How to eat ethically during barbecue season

How to eat ethically during barbecue season
But before you get to grilling, it’s important to know that your typical picks — like hamburgers, hot dogs and sausages — may impact your health and the environment at large.

A study by the found that every daily serving of unprocessed red meat (like steak, hamburger and pork) increased the risk of dying prematurely by 13 per cent, and processed red meat (such as hot dogs, sausage and bacon) upped the risk by 20 per cent.

Not only is the meat bad for you, but producing it is also bad for the earth.

According to the Food and Agriculture Organization of the United Nations (FAO), livestock account for nearly 15 per cent of all human-induced emissions, which contribute to climate change.

“Industrial agriculture, but, in particular, the industrial production of animal protein… has some pretty serious environmental consequences,” said Tony Winson, a professor of sociology and anthropology at the University of Guelph.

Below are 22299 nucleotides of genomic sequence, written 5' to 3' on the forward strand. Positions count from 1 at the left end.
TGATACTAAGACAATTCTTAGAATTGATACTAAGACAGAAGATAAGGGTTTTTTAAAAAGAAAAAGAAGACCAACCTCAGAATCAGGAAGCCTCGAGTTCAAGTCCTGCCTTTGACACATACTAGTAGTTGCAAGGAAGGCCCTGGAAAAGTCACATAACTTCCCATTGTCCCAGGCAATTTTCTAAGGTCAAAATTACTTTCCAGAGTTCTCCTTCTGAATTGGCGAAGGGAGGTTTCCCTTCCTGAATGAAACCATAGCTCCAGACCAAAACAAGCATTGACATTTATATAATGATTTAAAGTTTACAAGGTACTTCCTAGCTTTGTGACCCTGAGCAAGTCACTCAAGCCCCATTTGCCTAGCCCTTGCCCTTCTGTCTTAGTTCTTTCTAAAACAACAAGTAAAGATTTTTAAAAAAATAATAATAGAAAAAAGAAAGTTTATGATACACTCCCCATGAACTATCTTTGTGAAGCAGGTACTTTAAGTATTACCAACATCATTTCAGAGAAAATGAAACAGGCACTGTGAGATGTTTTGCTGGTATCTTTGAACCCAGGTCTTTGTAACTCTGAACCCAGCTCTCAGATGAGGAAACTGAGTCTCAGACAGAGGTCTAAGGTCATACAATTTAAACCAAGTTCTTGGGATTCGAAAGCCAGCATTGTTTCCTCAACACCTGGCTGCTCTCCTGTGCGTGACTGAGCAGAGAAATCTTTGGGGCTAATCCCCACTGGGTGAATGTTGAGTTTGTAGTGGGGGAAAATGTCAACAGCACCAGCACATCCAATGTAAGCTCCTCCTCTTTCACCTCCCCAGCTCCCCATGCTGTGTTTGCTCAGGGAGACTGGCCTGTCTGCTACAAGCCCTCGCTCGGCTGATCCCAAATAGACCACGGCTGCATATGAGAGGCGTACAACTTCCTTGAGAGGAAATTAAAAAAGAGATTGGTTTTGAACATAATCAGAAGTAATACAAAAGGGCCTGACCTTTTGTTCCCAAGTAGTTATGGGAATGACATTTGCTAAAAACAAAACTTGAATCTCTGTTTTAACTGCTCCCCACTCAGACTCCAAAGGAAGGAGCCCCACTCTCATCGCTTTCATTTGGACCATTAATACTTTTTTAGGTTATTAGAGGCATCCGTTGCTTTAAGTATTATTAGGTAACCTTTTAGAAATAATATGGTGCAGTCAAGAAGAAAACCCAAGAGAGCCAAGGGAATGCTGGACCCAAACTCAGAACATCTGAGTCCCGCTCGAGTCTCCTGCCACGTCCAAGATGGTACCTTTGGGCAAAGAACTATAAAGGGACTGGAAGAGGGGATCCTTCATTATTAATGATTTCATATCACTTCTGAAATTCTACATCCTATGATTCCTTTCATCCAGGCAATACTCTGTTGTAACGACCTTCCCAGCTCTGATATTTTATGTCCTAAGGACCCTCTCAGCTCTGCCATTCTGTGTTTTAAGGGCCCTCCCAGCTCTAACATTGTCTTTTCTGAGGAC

For example, the use of pesticides and chemical fertilizers in the manure and other animal byproducts damages the ocean and, in effect, other animals.

“That ends up in river systems, and those rivers go to the ocean,” he said.

According to Winson, this contributes to “dead zones” in the ocean.

“We now have over 400 known  where, part of the year, nothing lives and everything dies,” said Winson.

A new study released on Monday estimates that this year, the dead zone in the Gulf of Mexico will spread for around 8,000 square miles.

“Mass amounts of nutrients flooding into the ocean creates a bloom of life, which depletes the oxygen and then everything dies,” Winson said.

While choosing a plant-based option for your next cookout can feel like just one drop in the bucket, Winson says making the effort is critical.
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